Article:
Wednesday, 20 May 2015

Mad Max: Fury Road

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Thirty years ago, my local cinema ran double bills of Mad Max & Mad Max 2 every weekend for several months. I walked a couple of miles in each direction enough times that I can still recite chunks of the dialogue from both movies. It hadn’t been long since they’d taken off my articulated cast and downgraded me to one stick instead of two crutches, and a bad ass road warrior with a wonky leg was the hero I needed to see. Max Rockatansky hobbled into my life at just the right moment, and I’ve modelled …. none …. of my life on his example, a failure which I attribute entirely to the inexplicable lack of apocalypses to give me the context in which I could drive over all the obstacles. I blame the lack of a cosmic apocalypse for the fact that I didn’t pass my driving test until 2006; I just know I’d have passed it first time if I’d been taking the test in a post-atomic wasteland.

Which is by way of saying that I strolled into Mad Max: Fury Road with a bit of baggage. Fury Road was going to need to be amazing to live up to the accumulated nostalgia of the originals (as, for example, Beyond Thunderdome didn’t).

If I’m honest, I doubt that even being in the movie myself would have lived up to the way I felt about the movies as a newly minted gimp looking for something to feel good about. You can’t be young again, even if you can be immature forever. So I’m going to try not to measure Fury Road against that impossible baseline.

To get the obvious bit out of the way, Fury Road looks like George Miller has spent the 34 years since Mad Max 2 wishing he’d had the money to do a chase scene properly. If you liked that bit of Mad Max 2, you’re going to love Fury Road. On the one hand, it’s got even more lunatic vehicles than all the other three movies put together, and on the other hand, they get banged into each other in even more lunatic ways than, well, anything else I’ve seen in a cinema. And when I say even more lunatic vehicles, I mean that every way I can mean it; there are a lot more vehicles, and they are much more over the top. There’s one truck which has every surviving speaker and amplifier in the world in the middle, four loons with bass drums on the back, and an even bigger loon with a double-barrelled electric guitar up front, none of it with any other apparent purpose than to provide music on the go for the rest of the convoy. The guitar, of course, doubles as a flame-thrower. The cars the chases and the action are all everything a fan of Mad Max 2 could ever have asked for.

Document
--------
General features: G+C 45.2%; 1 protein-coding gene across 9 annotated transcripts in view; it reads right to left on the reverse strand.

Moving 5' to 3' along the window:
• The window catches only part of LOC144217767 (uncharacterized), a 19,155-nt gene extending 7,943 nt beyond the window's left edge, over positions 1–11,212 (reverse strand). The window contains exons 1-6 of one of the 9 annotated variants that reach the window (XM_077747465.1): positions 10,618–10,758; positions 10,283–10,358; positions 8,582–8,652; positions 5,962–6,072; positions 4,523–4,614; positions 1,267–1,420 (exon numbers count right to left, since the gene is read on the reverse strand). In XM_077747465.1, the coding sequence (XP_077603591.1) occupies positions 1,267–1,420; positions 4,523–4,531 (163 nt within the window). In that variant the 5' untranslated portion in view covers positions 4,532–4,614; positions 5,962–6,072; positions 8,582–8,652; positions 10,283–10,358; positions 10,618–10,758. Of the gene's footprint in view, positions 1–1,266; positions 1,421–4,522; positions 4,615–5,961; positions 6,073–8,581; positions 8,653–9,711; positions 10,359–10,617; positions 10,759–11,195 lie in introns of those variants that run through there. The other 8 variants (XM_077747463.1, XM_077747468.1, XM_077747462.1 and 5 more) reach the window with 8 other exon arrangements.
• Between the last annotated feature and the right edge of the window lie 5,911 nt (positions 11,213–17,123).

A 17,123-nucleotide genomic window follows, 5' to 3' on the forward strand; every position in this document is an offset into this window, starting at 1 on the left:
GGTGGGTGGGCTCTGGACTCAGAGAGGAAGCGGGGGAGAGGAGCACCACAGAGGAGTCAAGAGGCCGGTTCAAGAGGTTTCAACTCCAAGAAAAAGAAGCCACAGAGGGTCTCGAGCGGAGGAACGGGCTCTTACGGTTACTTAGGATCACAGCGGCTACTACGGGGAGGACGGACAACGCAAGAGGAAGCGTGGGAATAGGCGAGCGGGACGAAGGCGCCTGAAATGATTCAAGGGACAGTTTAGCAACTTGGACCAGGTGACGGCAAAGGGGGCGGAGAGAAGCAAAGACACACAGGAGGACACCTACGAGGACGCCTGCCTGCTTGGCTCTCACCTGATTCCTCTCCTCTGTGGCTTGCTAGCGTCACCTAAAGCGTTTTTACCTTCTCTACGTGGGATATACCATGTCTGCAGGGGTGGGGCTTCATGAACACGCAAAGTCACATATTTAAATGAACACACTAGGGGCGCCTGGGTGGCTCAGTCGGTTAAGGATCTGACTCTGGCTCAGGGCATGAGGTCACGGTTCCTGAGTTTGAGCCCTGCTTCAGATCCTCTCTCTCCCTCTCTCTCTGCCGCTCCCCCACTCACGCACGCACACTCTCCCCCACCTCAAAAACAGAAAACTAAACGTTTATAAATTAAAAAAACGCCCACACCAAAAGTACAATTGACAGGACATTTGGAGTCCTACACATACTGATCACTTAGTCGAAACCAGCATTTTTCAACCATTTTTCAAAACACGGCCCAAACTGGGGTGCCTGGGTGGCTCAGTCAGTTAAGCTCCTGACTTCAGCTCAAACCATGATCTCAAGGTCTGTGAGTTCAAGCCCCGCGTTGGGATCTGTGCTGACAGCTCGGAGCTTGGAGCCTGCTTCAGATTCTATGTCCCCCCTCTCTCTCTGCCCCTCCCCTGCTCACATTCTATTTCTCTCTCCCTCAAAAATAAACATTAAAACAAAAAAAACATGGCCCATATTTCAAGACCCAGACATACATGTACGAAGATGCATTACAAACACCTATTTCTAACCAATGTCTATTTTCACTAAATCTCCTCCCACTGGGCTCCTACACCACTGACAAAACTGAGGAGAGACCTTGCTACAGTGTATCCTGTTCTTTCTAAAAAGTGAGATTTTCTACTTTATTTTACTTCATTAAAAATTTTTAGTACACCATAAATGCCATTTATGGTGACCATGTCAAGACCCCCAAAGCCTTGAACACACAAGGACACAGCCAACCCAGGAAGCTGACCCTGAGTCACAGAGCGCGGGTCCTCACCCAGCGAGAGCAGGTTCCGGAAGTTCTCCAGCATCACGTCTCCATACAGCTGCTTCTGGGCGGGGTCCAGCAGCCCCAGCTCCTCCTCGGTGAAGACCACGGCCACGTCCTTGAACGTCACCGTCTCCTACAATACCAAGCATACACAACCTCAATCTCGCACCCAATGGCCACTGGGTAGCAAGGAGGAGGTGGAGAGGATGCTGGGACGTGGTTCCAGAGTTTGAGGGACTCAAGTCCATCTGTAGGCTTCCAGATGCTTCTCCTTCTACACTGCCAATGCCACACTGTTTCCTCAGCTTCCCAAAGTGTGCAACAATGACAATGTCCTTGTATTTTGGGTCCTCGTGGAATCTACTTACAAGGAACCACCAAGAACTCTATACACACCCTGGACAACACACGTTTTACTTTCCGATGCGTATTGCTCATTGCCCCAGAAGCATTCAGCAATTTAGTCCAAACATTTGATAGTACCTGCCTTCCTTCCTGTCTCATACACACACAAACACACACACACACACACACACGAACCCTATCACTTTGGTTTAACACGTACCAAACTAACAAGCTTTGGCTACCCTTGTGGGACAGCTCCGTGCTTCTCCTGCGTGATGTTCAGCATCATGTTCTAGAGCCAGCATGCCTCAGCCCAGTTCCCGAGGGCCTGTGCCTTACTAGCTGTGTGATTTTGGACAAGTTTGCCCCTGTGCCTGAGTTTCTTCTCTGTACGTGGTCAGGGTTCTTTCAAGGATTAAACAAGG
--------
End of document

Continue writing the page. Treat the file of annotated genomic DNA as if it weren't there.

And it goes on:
Is there a tanker truck full of precious cargo which isn’t what it appears to be? Yeah. Are there maniacs with improvised weapons? Yeah. Does the visible economy make any kind of sense at all? No. If Mad Max 2 switched on the post-apocalyptic punk drum machine and Beyond Thunderdome turned the knob to eleven with a knowing grin, Fury Road pulls the knob off the machine, throws it right in your eye and then bolts on a brand new knob bigger than the machine itself, made of skulls and brass and left over weapon parts and no numbers at all, because where they’re going, numbers don’t even matter any more.

If anyone’s got the right to do this, it’s George Miller, because Mad Max 2 pretty much invented the post-apocalyptic aesthetic which countless movies have riffed on ever since; without Mad Max 2, something like the The Book of Eli wouldn’t have known what to look like. 

So, it looks amazing and it has chases to die for; is it much of an actual movie underneath all that? Well, yes. There’s a pretty solid plot which gets the characters from A to B and makes at least as much sense as any of the other Max movies, not to mention more sense than the economy of the Wasteland. It stands up as a story, rather than just giving a pretext for what would otherwise be one long violent truck chase.

However, it’s a Mad Max movie more in the story and action than in the way it’s a story about Max. For much of the movie, Max is overshadowed by Charlize Theron’s Imperator Furiosa. I’m not sure that Charlize could’ve stolen a movie off Mel Gibson in his prime, but she walks off with this one despite Tom Hardy’s best efforts. I hear there’s been all kinds of Sad Puppies whinging about that, to which I wearily say “Man up.” Furiosa is cool, and the movie needs her to work. Max starts out as a creature of pure reflex survival instincts, and one of the two big themes in the movie is how he gradually becomes something more. Which means that we need a proper hero to get things on the move, both to give the story some welly and to give Max something to live up to. Furiosa gets that job done with sass to spare.

Is this a feminist action movie? Don’t be stupid. It’s an action movie with cars in it. And, off in the distance somewhere, people. The men are, it’s true, rampaging arseholes, and the society they’ve created is an insane parody of the very worst ideas men have had throughout history for running things to suit themselves. The distance between that and a feminist action movie; well, Fury Road arguably fails the Bechdel test, but even if you want to give it a pass because one named-only-in-the-credits woman has a conversation with another named-only-in-the-credits woman about seeds, it’s still a movie which at best is a) presenting a parodic vision of slavery and oppression and b) shows women doing manly things just as well as men do. The revolution is still some way off, methinks. 

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